• Another supposed creator of BTC is Hal Finney, who was the first person to receive a Bitcoin transfer from Nakamoto – that was on January 11, 2009. Finney, however, died in August 2014 at the age of 58, a victim of a degenerative disease. At his own request, his body was frozen to be revived in the future – that is if some technology capable of overcoming death arises.
  • Computer scientists Nick Szabo and Adam Back, both cited in the Bitcoin white paper, also appear on the list. Craig Steven Wright, a computer scientist and businessman who in 2016 told journalists he was the real Nakamoto (without presenting convincing evidence), is another suspect. 
  • Finally, Tesla and SpaceX CEO Elon Musk is also in the running. The theory about Musk arose after a billionaire employee, known for influencing the cryptocurrency market with his tweets, said he could have created BTC. The businessman denies.

Difference between Bitcoin and digital currencies 

The main difference between Bitcoin, other cryptocurrencies, and Central Bank Digital Currencies is the form of issuance and distribution.

BTC and altcoins are decentralized. That is, there is no government or country in control. The rules, therefore, are dictated by those involved in the projects, as well as by the users.

Central bank digital currencies, on the other hand, are issued and distributed by government bodies. “CBDCs are digital representations of countries’ fiat currencies being controlled by central banks,” explained Ricardo Dantas, CO-CEO of the cryptocurrency broker Foxbit.

In practice, therefore, a digital currency issued by a Central Bank is a virtual copy of the country’s current money. Its value, therefore, is determined by a monetary authority. It is different from decentralized cryptocurrencies, whose prices vary according to the law of supply and demand.

How to Buy Bitcoin

How to Buy Bitcoin There are various ways to buy Bitcoin and other cryptocurrencies. Some of the options include cryptocurrency exchanges, cryptocurrency ETFs, and investment funds.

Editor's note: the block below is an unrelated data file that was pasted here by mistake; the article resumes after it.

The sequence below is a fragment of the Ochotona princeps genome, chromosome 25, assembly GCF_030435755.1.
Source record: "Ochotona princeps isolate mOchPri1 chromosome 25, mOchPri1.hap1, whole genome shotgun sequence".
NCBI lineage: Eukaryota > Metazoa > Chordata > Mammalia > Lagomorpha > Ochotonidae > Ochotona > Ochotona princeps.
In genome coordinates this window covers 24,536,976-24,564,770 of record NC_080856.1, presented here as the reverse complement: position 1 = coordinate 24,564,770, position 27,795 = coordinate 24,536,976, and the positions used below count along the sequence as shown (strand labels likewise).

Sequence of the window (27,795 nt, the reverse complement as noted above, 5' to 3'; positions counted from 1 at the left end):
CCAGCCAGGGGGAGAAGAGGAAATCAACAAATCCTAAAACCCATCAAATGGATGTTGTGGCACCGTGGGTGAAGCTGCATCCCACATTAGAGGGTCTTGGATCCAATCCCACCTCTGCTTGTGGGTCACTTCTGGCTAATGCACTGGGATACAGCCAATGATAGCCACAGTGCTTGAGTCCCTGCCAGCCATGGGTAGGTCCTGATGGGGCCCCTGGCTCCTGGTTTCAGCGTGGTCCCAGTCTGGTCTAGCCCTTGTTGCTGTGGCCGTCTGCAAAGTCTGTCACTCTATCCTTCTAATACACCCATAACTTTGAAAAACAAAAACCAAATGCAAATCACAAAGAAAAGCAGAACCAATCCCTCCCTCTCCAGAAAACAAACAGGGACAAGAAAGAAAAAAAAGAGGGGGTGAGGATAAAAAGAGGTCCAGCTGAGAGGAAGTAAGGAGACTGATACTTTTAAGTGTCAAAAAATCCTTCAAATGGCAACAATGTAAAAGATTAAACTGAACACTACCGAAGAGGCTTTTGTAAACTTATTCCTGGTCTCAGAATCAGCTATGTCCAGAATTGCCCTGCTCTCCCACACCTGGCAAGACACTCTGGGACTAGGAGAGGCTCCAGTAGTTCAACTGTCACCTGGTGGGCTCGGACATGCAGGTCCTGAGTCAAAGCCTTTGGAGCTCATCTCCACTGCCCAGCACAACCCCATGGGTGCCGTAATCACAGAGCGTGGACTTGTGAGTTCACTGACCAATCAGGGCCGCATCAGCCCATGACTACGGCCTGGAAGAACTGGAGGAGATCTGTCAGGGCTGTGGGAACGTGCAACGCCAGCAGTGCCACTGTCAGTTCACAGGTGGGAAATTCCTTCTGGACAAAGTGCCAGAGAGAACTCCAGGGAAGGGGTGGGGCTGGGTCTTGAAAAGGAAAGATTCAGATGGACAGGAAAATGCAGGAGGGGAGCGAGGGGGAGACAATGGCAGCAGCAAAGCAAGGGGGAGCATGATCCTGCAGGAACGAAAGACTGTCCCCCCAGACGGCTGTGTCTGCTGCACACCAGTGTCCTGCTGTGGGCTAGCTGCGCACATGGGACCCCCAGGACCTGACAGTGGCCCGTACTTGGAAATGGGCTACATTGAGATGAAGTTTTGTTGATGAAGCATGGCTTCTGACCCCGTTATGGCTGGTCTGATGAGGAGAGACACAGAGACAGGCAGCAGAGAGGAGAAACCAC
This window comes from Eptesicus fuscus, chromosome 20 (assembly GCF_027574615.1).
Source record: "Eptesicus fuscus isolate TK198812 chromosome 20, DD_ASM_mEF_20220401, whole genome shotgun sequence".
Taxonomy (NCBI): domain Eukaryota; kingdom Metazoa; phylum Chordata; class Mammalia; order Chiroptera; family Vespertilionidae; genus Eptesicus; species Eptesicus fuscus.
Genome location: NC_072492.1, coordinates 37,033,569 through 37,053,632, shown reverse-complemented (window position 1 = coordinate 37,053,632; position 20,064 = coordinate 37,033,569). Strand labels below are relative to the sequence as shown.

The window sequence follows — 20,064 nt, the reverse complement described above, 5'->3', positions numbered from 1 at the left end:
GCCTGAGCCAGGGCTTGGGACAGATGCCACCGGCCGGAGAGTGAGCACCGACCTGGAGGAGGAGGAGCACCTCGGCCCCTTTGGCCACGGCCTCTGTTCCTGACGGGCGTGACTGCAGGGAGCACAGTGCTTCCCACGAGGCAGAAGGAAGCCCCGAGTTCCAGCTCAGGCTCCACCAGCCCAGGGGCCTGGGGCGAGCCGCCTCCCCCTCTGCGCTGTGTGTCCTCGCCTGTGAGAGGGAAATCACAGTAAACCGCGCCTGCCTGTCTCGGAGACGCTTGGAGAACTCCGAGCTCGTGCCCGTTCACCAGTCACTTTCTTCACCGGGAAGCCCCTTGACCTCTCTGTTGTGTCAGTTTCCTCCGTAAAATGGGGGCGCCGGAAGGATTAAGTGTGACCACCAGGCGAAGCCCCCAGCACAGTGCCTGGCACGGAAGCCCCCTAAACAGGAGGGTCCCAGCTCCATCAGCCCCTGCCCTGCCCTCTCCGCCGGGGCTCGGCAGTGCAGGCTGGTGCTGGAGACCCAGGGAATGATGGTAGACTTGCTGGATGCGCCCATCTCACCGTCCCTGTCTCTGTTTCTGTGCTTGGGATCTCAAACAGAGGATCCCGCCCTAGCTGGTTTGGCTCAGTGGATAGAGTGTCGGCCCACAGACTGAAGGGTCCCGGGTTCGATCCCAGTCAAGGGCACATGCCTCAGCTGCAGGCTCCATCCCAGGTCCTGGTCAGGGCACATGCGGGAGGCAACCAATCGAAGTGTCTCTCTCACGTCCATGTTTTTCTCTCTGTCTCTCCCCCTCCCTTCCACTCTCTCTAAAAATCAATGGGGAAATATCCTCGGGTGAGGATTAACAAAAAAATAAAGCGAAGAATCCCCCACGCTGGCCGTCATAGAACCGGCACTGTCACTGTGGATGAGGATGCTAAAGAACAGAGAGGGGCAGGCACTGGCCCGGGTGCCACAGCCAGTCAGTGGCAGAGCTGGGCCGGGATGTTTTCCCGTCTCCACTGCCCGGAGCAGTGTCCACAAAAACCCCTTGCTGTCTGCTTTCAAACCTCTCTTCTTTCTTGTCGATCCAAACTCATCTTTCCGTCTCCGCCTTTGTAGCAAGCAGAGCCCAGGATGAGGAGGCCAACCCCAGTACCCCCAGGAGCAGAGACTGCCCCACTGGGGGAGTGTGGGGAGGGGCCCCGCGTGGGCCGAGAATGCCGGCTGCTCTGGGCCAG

In the case of a cryptocurrency exchange, you need to choose one and open an account. Typically, they ask for your date of birth, ID, social security number (or equivalent), and address during the online registration process. Some also request a selfie to confirm your identity. There are withdrawal and transfer fees. The minimum Bitcoin purchase investment depends on each exchange. On some, the minimum starts at around $5; others require about $10.

Cryptocurrency ETFs can be traded directly on the stock exchange like a regular stock. Therefore, you need to open an account with one of the many brokerage firms available. The registration also involves submitting personal documents.

It’s important to remember that when buying, you need to pay brokerage and custody fees to the brokers, in addition to the charges from the stock exchange. There’s also a management fee. 

Finally, you can also buy Bitcoin through investment funds that allocate resources to the cryptocurrency. 

These products can be purchased through brokers or directly from fund managers. There are funds for retail investors, professional investors, and qualified investors – the registration will depend on the option and classification. The minimum shares vary according to the fund and the target audience – in some, it is possible to invest from about $100. As with ETFs, there are some fees, such as the administration fee.

Is Bitcoin safe?

Yes, Bitcoin is safe. Proof of this is that the blockchain, the technology behind the cryptocurrency, has never been hacked over these years of history. And this is mainly due to the mechanism created by Nakamoto, especially two features: consensus and immutability.